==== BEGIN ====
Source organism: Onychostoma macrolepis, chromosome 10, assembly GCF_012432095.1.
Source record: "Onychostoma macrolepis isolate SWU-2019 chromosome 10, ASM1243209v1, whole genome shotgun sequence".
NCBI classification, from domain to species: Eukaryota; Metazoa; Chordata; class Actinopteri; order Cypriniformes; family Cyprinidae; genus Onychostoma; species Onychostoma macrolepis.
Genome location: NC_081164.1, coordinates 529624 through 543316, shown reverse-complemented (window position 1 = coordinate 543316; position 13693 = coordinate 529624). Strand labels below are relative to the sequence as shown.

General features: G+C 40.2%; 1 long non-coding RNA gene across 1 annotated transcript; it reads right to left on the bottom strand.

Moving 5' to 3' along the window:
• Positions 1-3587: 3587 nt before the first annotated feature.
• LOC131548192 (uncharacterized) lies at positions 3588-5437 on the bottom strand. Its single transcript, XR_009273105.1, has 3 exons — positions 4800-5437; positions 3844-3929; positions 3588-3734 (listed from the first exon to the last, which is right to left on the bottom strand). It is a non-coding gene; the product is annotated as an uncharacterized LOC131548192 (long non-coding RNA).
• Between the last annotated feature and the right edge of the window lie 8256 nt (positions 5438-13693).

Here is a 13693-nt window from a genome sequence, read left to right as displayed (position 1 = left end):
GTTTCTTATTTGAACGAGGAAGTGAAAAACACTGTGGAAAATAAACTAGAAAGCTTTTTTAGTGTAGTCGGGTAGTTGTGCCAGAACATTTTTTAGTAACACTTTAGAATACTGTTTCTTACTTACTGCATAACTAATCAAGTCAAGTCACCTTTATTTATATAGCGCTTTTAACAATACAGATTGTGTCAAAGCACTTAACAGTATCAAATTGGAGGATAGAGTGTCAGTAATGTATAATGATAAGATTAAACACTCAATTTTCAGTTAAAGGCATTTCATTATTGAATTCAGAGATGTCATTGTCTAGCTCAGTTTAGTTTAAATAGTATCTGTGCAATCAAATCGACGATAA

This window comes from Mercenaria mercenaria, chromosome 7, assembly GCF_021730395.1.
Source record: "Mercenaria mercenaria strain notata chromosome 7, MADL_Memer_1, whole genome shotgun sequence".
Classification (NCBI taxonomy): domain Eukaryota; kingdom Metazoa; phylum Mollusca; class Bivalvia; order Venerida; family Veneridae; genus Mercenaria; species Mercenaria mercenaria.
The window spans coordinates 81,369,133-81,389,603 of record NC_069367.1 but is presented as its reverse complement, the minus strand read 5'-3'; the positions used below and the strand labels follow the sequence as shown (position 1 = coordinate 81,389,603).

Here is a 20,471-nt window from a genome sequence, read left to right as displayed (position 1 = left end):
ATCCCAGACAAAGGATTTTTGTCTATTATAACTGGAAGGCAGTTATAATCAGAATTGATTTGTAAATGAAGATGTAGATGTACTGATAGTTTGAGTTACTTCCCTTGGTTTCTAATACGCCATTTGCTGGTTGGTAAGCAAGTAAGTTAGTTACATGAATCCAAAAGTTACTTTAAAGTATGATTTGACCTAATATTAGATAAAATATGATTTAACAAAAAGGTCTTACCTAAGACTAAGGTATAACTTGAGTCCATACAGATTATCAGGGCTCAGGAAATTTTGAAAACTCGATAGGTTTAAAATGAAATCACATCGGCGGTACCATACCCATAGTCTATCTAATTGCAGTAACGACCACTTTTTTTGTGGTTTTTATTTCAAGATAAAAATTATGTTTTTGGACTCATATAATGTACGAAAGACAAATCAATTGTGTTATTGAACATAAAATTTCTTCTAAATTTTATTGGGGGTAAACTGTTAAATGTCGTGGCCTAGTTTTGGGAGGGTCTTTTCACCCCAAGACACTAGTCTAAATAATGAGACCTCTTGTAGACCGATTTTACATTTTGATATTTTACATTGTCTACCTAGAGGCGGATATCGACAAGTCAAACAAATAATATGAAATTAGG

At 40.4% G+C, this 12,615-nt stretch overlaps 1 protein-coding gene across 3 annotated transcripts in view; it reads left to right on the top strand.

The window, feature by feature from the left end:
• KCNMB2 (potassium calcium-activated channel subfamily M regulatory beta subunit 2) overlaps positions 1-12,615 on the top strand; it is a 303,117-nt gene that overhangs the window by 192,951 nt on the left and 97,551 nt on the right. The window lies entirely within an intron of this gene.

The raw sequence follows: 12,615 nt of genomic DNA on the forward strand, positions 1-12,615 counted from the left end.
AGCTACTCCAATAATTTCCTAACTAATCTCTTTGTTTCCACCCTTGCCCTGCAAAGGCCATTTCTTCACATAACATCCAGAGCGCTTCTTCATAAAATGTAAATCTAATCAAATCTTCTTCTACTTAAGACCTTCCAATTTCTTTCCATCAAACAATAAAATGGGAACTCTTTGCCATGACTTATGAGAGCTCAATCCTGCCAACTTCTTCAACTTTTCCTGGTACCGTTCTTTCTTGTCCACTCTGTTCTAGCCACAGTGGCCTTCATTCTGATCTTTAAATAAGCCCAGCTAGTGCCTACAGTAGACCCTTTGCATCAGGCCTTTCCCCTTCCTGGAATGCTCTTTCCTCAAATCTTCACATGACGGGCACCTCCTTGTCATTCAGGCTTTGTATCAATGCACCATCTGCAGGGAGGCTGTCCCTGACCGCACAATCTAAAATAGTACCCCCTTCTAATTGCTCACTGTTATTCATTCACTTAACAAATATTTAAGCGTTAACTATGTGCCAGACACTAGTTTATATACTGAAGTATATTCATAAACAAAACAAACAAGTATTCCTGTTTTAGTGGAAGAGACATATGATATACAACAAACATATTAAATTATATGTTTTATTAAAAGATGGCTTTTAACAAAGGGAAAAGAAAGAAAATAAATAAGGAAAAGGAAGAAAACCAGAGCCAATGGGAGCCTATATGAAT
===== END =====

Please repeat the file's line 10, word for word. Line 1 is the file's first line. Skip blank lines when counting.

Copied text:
Here is a 13693-nt window from a genome sequence, read left to right as displayed (position 1 = left end):